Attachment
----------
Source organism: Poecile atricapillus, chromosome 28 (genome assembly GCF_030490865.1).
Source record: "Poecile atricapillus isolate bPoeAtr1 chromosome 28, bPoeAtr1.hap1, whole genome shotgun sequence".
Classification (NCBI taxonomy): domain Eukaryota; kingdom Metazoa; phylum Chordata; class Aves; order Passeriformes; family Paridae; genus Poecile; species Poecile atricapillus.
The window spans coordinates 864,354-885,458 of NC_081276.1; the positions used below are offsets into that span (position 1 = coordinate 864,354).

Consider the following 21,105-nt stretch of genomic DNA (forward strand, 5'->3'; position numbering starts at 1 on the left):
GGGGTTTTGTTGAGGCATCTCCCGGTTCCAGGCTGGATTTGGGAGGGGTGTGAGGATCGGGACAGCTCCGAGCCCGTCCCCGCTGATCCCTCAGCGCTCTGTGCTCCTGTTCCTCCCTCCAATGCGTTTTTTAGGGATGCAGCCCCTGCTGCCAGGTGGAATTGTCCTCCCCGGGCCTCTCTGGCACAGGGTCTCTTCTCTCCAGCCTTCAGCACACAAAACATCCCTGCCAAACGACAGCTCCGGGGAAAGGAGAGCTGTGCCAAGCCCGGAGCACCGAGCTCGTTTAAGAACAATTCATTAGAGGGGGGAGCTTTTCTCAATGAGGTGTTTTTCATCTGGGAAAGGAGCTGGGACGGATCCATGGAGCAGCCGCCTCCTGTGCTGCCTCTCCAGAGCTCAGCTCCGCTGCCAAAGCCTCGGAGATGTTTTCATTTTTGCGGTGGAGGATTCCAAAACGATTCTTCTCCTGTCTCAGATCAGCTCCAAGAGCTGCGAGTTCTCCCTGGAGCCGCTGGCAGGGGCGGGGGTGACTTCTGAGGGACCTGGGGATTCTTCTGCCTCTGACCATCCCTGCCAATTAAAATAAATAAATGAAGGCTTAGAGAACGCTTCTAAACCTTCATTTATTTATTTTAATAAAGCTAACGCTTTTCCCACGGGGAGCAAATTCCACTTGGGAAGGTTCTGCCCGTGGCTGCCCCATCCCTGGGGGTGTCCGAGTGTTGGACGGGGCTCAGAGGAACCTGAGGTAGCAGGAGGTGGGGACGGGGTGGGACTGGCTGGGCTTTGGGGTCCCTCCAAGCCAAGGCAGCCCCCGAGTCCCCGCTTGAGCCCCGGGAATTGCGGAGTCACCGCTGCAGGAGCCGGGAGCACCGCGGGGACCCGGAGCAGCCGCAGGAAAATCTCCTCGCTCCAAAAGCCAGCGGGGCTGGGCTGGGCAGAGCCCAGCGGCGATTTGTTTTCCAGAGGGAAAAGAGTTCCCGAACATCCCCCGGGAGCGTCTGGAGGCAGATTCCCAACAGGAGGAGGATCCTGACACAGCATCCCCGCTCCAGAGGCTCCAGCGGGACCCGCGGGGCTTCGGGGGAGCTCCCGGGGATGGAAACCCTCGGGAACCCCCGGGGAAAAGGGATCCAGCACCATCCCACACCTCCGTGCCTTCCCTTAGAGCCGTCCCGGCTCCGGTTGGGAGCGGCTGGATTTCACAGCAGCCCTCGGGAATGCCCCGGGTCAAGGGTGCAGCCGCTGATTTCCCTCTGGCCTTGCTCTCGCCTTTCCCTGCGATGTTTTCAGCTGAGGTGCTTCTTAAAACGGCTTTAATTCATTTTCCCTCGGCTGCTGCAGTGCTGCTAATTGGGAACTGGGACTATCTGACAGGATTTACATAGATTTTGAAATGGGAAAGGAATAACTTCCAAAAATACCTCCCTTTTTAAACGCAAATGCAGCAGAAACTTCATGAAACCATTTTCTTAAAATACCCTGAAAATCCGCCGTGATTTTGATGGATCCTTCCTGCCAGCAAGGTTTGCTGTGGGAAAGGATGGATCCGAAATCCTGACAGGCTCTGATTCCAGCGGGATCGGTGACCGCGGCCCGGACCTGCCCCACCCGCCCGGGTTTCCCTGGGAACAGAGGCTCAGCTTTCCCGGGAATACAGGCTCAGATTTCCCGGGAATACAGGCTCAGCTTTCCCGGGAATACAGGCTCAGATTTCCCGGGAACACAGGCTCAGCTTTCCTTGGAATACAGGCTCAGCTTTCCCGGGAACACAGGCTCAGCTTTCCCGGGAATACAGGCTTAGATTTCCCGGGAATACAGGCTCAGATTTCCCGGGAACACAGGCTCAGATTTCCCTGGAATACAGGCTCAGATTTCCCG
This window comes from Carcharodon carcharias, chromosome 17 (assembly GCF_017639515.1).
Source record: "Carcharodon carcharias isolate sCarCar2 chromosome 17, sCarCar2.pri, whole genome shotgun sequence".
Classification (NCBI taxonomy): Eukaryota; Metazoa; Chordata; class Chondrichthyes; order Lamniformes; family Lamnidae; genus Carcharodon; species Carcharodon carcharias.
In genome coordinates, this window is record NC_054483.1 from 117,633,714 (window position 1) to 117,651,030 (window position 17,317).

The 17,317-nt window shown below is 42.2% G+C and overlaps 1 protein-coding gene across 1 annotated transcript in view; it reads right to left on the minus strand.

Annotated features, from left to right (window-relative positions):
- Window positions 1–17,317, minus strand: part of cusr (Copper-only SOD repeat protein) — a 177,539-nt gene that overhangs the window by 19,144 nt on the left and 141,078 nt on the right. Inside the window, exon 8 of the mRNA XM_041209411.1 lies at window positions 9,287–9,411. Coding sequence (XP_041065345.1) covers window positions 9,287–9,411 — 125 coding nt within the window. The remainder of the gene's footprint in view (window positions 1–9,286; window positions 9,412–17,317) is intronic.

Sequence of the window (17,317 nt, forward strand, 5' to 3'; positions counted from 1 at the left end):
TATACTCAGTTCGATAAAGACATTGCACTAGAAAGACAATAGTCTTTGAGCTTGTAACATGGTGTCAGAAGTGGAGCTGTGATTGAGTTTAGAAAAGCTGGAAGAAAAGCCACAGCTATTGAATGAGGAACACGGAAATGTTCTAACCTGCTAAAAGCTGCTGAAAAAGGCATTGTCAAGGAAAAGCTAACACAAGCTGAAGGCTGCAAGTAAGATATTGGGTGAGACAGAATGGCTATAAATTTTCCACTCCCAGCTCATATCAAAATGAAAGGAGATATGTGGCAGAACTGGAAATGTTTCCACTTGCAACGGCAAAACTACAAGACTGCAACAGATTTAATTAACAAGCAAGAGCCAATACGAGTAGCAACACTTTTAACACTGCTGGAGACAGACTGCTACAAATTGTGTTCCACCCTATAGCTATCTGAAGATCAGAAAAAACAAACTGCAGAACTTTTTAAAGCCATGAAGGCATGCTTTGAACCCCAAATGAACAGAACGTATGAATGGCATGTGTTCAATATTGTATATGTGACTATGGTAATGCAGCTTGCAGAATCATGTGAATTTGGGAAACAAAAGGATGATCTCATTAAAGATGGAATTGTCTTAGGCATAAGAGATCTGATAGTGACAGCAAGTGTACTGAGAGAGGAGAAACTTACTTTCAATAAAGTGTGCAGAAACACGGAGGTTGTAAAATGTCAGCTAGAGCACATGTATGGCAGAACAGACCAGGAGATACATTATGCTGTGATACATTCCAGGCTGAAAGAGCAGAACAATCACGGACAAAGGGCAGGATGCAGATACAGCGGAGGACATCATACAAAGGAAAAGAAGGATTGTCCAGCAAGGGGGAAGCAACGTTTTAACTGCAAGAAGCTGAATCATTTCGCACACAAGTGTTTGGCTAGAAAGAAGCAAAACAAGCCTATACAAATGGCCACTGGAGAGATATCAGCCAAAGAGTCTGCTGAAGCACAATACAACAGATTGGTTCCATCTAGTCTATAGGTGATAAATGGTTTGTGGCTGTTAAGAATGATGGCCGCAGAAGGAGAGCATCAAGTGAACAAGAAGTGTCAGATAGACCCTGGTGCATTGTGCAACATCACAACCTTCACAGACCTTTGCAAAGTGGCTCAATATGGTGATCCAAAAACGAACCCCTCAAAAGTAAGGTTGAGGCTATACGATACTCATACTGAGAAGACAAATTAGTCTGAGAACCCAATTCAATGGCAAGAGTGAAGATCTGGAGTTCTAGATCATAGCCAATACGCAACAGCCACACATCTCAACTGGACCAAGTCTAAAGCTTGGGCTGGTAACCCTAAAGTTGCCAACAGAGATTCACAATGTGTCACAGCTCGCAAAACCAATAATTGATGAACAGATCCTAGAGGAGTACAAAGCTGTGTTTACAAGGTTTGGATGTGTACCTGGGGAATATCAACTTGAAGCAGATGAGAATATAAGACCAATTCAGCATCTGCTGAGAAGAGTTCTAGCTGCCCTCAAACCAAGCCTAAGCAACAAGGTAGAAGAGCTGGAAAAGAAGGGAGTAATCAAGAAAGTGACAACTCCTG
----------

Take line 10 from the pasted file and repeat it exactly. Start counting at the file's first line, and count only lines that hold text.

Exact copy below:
In genome coordinates, this window is record NC_054483.1 from 117,633,714 (window position 1) to 117,651,030 (window position 17,317).